Food for thought
Like many others who are newly diagnosed, I have undertaken some research into, and been the recipient of generously provided advice regarding the various diets that claim to bring benefit to those with MS. However, I have quickly realised this is murky territory with a vast array of wide-ranging yet often conflicting options to explore. Furthermore, many such dietary-based interventions are touted, if rigorously followed, to cure or “overcome” the condition which does rather up the ante somewhat. It can be overwhelming to process all recommendations on offer, so I thought I’d summarise my findings in this easy-to-digest (yes, pun intended) recap of the highlights of my investigations.
Firstly, let’s look at the macronutrients:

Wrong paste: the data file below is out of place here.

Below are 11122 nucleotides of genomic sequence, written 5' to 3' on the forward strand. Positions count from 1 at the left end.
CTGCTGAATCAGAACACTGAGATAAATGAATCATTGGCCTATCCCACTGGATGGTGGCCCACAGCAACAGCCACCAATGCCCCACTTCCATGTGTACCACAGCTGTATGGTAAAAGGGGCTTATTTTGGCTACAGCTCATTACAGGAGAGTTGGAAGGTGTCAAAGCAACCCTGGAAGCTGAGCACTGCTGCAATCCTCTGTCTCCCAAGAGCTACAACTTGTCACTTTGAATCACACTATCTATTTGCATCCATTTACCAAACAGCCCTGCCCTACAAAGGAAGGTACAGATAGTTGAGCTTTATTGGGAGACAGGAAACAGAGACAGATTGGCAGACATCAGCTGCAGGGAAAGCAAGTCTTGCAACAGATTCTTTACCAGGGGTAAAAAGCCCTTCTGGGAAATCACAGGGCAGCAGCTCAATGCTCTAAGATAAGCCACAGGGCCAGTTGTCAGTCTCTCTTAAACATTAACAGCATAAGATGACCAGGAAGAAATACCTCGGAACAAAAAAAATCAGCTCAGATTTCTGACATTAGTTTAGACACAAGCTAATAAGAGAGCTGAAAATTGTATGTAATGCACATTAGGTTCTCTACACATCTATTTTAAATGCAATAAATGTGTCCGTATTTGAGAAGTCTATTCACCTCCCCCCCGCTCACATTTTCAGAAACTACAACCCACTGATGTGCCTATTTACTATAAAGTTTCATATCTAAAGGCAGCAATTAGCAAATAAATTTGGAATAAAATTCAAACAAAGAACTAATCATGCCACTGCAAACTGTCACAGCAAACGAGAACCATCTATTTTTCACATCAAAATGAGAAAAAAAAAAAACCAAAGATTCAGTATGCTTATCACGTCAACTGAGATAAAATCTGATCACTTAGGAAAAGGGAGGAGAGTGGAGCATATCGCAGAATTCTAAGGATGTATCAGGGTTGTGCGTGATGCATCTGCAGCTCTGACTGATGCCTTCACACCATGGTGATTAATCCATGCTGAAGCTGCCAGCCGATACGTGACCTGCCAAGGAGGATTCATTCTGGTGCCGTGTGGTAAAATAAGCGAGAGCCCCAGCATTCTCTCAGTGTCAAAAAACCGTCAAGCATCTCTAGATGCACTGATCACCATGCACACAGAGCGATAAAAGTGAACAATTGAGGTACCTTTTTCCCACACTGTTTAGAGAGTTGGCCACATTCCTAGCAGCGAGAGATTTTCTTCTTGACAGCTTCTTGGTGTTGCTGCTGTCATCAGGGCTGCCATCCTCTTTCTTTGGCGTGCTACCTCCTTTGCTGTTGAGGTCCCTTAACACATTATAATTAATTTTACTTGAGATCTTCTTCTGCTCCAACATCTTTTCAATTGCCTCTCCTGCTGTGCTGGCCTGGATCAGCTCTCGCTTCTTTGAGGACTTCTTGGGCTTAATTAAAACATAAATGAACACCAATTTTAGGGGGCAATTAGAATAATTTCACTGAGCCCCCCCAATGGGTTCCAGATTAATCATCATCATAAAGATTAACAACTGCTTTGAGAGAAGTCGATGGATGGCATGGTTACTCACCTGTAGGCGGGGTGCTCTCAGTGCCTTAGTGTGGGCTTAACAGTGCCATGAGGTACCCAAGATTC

Fats: If you have had your head buried in sand for the last two decades, you may still subscribe to the myth that all fats are created equal. (Spoiler alert: they are not.) Their reputations run the gamut from miraculous cure-all to evil scoundrel. Generally accepted medical opinion deems trans fats to be the worst culprits, condemning them for being devoid of anything beneficial, clogging arteries and demyelinating neurons. These toxic substances are found in almost all processed foods and fast foods, so you can kiss goodbye to McDs and all its brethren. At the other end of the spectrum, you can liberally douse your food with unadulterated extra virgin olive oil seeing as this high quality source of polyunsaturated fatty acids is as pure as Mary herself. Just make sure you don’t subject it to high temperatures i.e. fry with it, in which case it will suddenly morph into a vile substance poised to wreak havoc on your precious DNA. Another word of warning, EVOO’s miraculous benefits don’t apply if you are an apostle of Esselstyn’s “prevent or reverse heart disease” diet (or are from China), in which case studies have shown that you should not eat fat. Period. The pendulum can swing either way with saturated fats too, particularly coconut oil, and these will either be demonised or deified depending on whether you are a card-carrying cardiologist, a Paleo-protagonist and various other seemingly random factors such as the current positioning of Venus or whether a butterfly flapped its wings in Argentina.